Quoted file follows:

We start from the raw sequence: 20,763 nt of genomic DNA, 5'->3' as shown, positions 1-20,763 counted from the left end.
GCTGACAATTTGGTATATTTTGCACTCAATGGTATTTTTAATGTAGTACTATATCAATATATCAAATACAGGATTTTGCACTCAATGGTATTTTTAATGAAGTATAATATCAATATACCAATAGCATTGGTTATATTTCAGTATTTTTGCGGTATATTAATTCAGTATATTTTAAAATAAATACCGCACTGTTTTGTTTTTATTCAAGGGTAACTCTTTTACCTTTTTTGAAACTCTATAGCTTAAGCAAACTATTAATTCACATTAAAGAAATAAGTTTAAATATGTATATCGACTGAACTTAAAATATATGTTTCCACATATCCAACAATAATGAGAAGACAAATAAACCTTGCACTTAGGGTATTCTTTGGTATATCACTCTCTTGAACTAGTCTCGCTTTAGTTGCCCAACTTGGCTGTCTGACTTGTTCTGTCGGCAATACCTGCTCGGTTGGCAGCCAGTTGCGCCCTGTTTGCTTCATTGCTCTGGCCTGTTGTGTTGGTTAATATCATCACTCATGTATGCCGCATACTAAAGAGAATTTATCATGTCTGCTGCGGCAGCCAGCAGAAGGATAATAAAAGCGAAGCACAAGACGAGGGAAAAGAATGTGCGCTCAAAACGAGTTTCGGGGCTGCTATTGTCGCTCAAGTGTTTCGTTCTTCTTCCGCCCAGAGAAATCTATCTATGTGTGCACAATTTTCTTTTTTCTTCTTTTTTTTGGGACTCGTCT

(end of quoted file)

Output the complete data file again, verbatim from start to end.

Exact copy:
We start from the raw sequence: 20,763 nt of genomic DNA, 5'->3' as shown, positions 1-20,763 counted from the left end.
GCTGACAATTTGGTATATTTTGCACTCAATGGTATTTTTAATGTAGTACTATATCAATATATCAAATACAGGATTTTGCACTCAATGGTATTTTTAATGAAGTATAATATCAATATACCAATAGCATTGGTTATATTTCAGTATTTTTGCGGTATATTAATTCAGTATATTTTAAAATAAATACCGCACTGTTTTGTTTTTATTCAAGGGTAACTCTTTTACCTTTTTTGAAACTCTATAGCTTAAGCAAACTATTAATTCACATTAAAGAAATAAGTTTAAATATGTATATCGACTGAACTTAAAATATATGTTTCCACATATCCAACAATAATGAGAAGACAAATAAACCTTGCACTTAGGGTATTCTTTGGTATATCACTCTCTTGAACTAGTCTCGCTTTAGTTGCCCAACTTGGCTGTCTGACTTGTTCTGTCGGCAATACCTGCTCGGTTGGCAGCCAGTTGCGCCCTGTTTGCTTCATTGCTCTGGCCTGTTGTGTTGGTTAATATCATCACTCATGTATGCCGCATACTAAAGAGAATTTATCATGTCTGCTGCGGCAGCCAGCAGAAGGATAATAAAAGCGAAGCACAAGACGAGGGAAAAGAATGTGCGCTCAAAACGAGTTTCGGGGCTGCTATTGTCGCTCAAGTGTTTCGTTCTTCTTCCGCCCAGAGAAATCTATCTATGTGTGCACAATTTTCTTTTTTCTTCTTTTTTTTGGGACTCGTCT